Special Collections and Archives in the Wright State University Libraries and the Dayton Metro Library have partnered to create an online archive of the most complete run of Wright Brothers’ newspapers available to date. Both the Dayton Metro Library and WSU’s Special Collections and Archives house original issues of the Wright Brothers’ newspapers. By combining the two collections in an online archive, this valuable resource will be available in a readily accessible format worldwide.
The Wright Brothers operated a printing business from 1889 to 1899, before they started their bicycle business, and before they tackled the challenge of flight. Over the years, they worked on several publications and local newspapers, including: The Midget, a small school newspaper; church pamphlets; the West Side News; The Evening Item; parts catalogs for bicycles; and the Dayton Tattler, published for neighborhood friend and noted poet and novelist, Paul Laurence Dunbar.
With the expertise of the Digital Services Department of the Wright State University Libraries, the Wright Brothers’ newspapers will be available in digital format on both Wright State’s CORE Scholar and on the Dayton Metro Library’s Dayton Remembers digital image site, thus making the newspapers accessible in not one, but two, online locations.
The Midget (April 1886) and West Side News (March 1889-May 1890) are available on CORE Scholar now. The Evening Item, published from April 30-June 14, 1890, will go live in mid-May. Additional issues will go live over the next several months. The Dayton Metro Library will add the newspapers to its Dayton Remembers web site later this year.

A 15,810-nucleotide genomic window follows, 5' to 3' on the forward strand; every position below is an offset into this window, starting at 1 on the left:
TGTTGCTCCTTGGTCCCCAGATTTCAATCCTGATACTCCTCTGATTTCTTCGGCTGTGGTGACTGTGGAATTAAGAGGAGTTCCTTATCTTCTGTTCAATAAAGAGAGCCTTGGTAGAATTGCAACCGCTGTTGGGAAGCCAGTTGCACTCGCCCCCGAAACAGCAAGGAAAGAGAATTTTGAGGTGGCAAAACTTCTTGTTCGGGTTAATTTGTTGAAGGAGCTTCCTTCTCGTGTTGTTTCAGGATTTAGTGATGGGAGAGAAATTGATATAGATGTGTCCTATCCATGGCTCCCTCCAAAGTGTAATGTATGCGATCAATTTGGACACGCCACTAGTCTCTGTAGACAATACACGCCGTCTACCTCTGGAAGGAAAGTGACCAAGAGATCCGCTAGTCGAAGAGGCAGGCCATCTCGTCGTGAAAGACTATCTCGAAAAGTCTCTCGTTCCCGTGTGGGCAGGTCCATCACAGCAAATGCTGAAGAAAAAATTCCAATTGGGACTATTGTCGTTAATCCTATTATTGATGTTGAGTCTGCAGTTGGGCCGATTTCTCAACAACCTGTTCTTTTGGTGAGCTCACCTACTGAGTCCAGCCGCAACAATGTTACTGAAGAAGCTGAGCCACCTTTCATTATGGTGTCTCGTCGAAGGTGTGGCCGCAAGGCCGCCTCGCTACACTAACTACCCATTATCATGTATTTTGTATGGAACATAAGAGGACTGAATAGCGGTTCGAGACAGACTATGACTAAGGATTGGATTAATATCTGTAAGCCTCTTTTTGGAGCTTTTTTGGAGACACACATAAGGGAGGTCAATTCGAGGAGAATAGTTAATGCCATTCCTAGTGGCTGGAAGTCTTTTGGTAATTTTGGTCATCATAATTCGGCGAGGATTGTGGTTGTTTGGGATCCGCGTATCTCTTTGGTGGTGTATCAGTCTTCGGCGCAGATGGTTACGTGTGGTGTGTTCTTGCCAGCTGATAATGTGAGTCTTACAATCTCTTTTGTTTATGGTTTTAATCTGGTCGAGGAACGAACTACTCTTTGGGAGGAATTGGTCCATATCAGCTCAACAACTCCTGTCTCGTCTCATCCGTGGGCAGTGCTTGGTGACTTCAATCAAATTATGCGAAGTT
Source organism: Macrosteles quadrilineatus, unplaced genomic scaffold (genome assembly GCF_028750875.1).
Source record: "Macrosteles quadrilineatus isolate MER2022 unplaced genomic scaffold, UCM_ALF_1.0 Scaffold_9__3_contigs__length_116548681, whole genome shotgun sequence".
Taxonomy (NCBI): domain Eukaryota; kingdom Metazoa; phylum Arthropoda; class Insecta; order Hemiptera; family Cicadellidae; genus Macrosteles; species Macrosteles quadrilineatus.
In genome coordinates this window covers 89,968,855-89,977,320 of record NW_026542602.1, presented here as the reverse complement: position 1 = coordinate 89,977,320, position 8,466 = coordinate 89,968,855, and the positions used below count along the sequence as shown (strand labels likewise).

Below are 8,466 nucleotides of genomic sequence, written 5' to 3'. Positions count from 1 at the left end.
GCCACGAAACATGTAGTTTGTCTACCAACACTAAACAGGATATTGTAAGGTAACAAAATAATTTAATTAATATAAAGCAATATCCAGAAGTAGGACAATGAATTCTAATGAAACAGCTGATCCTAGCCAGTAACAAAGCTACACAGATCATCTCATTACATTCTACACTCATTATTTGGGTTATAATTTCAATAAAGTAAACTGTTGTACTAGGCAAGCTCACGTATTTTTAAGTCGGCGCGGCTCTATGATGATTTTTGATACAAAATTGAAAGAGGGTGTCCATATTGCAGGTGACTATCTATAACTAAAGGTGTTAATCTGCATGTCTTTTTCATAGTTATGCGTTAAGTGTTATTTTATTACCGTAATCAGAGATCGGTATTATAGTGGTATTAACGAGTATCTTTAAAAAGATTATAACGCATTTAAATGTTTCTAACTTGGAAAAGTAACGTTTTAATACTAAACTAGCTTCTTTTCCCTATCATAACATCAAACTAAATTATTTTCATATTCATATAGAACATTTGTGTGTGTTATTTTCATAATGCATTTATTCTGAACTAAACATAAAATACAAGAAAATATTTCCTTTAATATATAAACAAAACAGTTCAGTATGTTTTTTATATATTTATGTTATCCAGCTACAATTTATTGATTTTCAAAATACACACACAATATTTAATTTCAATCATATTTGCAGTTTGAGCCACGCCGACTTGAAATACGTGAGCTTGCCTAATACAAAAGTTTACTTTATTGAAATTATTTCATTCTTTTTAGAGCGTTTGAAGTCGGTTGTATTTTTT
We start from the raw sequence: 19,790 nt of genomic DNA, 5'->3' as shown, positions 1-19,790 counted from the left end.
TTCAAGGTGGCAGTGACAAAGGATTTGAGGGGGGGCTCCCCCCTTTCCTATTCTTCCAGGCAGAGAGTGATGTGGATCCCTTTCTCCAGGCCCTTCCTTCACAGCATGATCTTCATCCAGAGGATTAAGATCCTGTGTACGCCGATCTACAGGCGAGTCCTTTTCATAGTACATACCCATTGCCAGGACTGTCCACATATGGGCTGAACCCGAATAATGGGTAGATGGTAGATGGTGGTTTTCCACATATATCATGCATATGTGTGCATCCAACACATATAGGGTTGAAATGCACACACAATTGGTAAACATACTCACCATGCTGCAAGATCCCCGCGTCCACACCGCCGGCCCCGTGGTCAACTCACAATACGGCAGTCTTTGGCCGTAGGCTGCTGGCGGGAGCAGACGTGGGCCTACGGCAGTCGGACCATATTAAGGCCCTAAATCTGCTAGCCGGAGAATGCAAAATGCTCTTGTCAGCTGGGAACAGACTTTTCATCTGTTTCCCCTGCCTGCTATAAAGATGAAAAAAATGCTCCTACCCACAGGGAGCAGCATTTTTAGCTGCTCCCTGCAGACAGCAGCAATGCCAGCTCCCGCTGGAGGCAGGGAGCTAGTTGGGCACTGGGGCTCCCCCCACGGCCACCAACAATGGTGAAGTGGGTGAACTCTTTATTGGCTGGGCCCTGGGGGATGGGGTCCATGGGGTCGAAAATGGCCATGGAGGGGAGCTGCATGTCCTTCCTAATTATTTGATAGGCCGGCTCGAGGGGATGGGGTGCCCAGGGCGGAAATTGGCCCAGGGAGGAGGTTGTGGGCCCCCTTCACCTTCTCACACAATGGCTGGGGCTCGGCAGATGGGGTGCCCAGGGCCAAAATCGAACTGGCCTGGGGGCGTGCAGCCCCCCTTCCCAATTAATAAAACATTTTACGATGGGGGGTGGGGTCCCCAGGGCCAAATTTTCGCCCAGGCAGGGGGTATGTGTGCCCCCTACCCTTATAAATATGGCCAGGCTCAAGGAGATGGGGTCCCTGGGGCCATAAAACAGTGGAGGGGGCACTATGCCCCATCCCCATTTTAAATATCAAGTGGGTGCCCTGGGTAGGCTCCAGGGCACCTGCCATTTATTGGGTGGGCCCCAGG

Jamie McQuinn, Special Collections Manager for the Dayton Metro Library, said of the project: “The Dayton Metro Library welcomes this collaborative effort with Wright State University Libraries and appreciates the skills and expertise offered by the Digital Services Department. We are excited that the rich history of our community and its favorite sons will be more easily accessible to researchers in the Dayton area and around the world.”
Dawne Dewey, Head of Special Collections and Archives, Wright State University Libraries, stated: “This project benefits both institutions by combining our rich Wright Brothers Newspaper Collections into one online source. And that in turn benefits researchers. When we share our resources in this way, we make the Wright Brothers’ and Dayton’s history much more accessible.”
Jane Wildermuth, Head of Digital Services in the Wright State University Libraries, described the digitization process: “Digital Services staff digitized the Wright Brothers’ newspapers using an overhead large format scanner to capture the pages in one shot. Pages were processed, quality checked, and made into PDFs. We then used optical character recognition software to make the text on the pages full text searchable. In CORE Scholar, researchers can search across all of the Wright Brothers’ newspapers to find keywords/topics quickly and efficiently.”
The Wright Brothers Newspapers Digital Archive Project will provide researchers worldwide with high quality searchable scans of over 150 issues and nearly 800 pages of news stories from the Wrights’ neighborhood publications. This project was made possible through a donation to the Communication Department at Wright State University from The Greenwood Family.